The Senate today is slated to consider the 2009 Defense Authorization bill, S-3001, a $612.5 billion measure that would authorize spending for national security programs in the Defense and Energy departments. The legislation authorizes the Pentagon to spend $70 billion to fight the wars in Iraq and Afghanistan during the fiscal year beginning Oct. 1 and would authorize a 3.9 percent pay raise for military personnel, in addition to funding other programs.

One of the proposed 250 amendments to the bill, authored by Senator Joseph Lieberman, is likely to be a major focus of debate. It contains a non-binding Sense of the Senate resolution, SA 5368, on the strategic importance of the troop surge in Iraq that calls on the Senate to:

3) recognize the success of the troop surge in Iraq and its strategic significance in advancing the vital national interests of the United States in Iraq, the Middle East, and the world, in particular as a strategic victory in a central front of the war on terrorism; and

(4) recognize that the hard-won gains achieved as a result of the troop surge in Iraq are significant but not yet permanent and that it is imperative that no action be taken that jeopardizes those gains or dishonors the service and sacrifice of the men and women of the United States Armed Forces who made those gains possible.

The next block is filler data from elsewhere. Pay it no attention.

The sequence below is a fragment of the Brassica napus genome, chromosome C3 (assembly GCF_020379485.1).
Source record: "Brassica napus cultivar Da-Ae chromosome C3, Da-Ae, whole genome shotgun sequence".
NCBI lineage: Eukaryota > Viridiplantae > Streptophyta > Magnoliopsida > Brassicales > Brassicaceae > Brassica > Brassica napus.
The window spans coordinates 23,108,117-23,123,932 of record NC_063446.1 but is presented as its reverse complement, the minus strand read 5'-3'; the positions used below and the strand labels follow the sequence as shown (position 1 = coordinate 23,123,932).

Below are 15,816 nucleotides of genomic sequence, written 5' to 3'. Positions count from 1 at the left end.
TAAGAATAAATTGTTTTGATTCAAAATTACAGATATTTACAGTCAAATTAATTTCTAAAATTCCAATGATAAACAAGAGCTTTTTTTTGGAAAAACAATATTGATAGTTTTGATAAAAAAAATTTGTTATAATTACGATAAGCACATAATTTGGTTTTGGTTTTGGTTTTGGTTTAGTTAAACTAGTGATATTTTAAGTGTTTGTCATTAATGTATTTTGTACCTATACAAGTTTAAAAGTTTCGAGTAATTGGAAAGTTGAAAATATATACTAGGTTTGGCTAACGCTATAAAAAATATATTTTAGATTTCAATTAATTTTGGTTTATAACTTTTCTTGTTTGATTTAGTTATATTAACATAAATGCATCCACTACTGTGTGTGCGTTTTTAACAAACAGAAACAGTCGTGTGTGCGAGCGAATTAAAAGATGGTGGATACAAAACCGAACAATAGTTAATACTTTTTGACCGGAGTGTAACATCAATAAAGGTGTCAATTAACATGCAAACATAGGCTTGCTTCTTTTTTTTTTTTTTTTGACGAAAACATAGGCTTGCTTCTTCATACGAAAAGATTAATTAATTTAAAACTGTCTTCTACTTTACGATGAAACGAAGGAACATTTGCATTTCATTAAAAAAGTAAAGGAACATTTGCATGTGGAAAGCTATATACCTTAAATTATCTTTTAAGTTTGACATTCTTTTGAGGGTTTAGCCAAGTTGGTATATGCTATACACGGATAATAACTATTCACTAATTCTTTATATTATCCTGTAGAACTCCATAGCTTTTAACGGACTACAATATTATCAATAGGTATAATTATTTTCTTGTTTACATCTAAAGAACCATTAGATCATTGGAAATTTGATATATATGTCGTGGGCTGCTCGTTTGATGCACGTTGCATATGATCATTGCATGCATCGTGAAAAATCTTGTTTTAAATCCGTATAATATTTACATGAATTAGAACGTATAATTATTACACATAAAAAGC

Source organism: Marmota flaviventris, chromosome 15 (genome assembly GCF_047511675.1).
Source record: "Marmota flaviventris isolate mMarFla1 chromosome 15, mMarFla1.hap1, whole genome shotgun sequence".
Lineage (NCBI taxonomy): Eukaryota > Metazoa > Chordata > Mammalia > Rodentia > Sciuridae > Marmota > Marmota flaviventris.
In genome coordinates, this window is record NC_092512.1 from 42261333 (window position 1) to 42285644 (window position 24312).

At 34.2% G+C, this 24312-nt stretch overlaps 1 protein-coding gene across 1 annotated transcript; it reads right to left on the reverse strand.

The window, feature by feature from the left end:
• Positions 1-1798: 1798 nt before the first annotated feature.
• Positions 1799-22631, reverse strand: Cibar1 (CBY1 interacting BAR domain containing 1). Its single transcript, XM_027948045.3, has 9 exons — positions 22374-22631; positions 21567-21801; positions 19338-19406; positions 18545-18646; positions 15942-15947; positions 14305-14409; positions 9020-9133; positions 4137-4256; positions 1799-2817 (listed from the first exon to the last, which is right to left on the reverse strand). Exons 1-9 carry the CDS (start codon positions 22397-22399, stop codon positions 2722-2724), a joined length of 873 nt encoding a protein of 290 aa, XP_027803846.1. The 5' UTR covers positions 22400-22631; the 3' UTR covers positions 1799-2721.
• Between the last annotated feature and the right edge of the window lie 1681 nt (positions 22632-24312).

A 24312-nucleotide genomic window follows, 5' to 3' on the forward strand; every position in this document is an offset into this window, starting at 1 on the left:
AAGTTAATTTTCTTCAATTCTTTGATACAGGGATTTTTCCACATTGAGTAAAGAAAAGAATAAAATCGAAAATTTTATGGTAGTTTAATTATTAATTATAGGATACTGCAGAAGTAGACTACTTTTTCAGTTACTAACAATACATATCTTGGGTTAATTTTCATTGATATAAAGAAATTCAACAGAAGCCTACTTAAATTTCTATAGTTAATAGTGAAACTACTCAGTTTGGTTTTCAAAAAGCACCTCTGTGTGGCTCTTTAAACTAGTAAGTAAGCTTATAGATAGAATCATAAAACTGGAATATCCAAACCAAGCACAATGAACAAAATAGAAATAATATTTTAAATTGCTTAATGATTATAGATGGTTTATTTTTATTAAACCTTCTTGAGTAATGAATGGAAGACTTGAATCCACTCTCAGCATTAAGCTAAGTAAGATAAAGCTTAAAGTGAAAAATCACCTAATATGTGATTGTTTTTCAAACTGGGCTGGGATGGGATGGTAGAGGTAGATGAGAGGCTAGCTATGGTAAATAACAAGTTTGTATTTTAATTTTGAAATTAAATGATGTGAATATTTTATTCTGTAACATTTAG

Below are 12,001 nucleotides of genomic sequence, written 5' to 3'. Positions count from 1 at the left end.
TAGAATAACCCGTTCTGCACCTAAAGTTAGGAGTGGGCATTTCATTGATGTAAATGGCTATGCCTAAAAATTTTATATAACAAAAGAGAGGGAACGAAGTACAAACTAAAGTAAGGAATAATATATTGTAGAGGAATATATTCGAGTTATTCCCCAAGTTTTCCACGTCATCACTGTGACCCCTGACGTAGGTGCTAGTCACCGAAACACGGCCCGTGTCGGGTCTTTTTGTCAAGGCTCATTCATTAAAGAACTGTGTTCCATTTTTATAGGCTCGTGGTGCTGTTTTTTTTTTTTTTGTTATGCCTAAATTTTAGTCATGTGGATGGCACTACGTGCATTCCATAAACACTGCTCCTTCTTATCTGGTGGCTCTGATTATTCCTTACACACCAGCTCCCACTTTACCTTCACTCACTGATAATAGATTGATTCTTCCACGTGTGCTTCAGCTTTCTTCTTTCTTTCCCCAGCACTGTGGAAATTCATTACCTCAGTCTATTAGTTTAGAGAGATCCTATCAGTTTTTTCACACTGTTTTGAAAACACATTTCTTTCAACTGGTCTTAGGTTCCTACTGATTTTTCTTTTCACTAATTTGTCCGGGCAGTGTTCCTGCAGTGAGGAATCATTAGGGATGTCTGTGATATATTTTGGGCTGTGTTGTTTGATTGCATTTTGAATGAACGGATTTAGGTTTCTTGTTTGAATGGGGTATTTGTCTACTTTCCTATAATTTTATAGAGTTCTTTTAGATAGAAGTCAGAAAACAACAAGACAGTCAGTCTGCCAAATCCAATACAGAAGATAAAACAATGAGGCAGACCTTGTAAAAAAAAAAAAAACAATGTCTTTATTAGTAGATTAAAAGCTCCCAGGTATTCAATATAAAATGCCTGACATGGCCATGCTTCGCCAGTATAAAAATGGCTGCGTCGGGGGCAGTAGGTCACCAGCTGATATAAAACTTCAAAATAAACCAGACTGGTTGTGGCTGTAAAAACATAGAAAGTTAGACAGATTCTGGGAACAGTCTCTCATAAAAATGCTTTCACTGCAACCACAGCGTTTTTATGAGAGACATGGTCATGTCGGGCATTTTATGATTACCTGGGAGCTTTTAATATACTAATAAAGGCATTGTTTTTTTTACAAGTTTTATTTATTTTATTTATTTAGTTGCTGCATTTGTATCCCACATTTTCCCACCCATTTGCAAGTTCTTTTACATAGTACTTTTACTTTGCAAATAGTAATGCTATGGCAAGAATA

These recommendations, grounded in common sense, are logical and deserve strong support. But this is an election year, and many in the Senate for partisan reasons stubbornly refuse to admit that the surge has been a success or even that the war in Iraq is an important front in the broader war on terrorism. Never mind that Osama bin Laden believes that Iraq looms large as a front in “this Third World War,” and is quoted as saying so in the text of the resolution.

Some on the left can be expected to work hard to prevent this resolution from ever coming to a vote.